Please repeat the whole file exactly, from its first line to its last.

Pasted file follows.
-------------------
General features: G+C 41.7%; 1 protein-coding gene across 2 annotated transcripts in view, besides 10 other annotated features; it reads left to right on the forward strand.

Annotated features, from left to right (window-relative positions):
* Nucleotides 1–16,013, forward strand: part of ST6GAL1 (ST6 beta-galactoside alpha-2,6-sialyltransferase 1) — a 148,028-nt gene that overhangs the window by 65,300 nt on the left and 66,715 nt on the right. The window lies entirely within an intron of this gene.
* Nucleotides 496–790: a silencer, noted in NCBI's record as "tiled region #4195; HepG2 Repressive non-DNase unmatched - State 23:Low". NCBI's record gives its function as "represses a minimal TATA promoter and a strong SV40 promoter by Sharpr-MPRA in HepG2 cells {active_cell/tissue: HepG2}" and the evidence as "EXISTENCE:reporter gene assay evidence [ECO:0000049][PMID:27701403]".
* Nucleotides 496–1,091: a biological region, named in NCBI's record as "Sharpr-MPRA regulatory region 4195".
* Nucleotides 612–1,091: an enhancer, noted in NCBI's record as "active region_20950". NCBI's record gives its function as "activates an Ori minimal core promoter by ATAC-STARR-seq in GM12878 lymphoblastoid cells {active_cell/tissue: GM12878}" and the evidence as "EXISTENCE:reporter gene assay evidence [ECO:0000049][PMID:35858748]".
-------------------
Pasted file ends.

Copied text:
General features: G+C 41.7%; 1 protein-coding gene across 2 annotated transcripts in view, besides 10 other annotated features; it reads left to right on the forward strand.

Annotated features, from left to right (window-relative positions):
* Nucleotides 1–16,013, forward strand: part of ST6GAL1 (ST6 beta-galactoside alpha-2,6-sialyltransferase 1) — a 148,028-nt gene that overhangs the window by 65,300 nt on the left and 66,715 nt on the right. The window lies entirely within an intron of this gene.
* Nucleotides 496–790: a silencer, noted in NCBI's record as "tiled region #4195; HepG2 Repressive non-DNase unmatched - State 23:Low". NCBI's record gives its function as "represses a minimal TATA promoter and a strong SV40 promoter by Sharpr-MPRA in HepG2 cells {active_cell/tissue: HepG2}" and the evidence as "EXISTENCE:reporter gene assay evidence [ECO:0000049][PMID:27701403]".
* Nucleotides 496–1,091: a biological region, named in NCBI's record as "Sharpr-MPRA regulatory region 4195".
* Nucleotides 612–1,091: an enhancer, noted in NCBI's record as "active region_20950". NCBI's record gives its function as "activates an Ori minimal core promoter by ATAC-STARR-seq in GM12878 lymphoblastoid cells {active_cell/tissue: GM12878}" and the evidence as "EXISTENCE:reporter gene assay evidence [ECO:0000049][PMID:35858748]".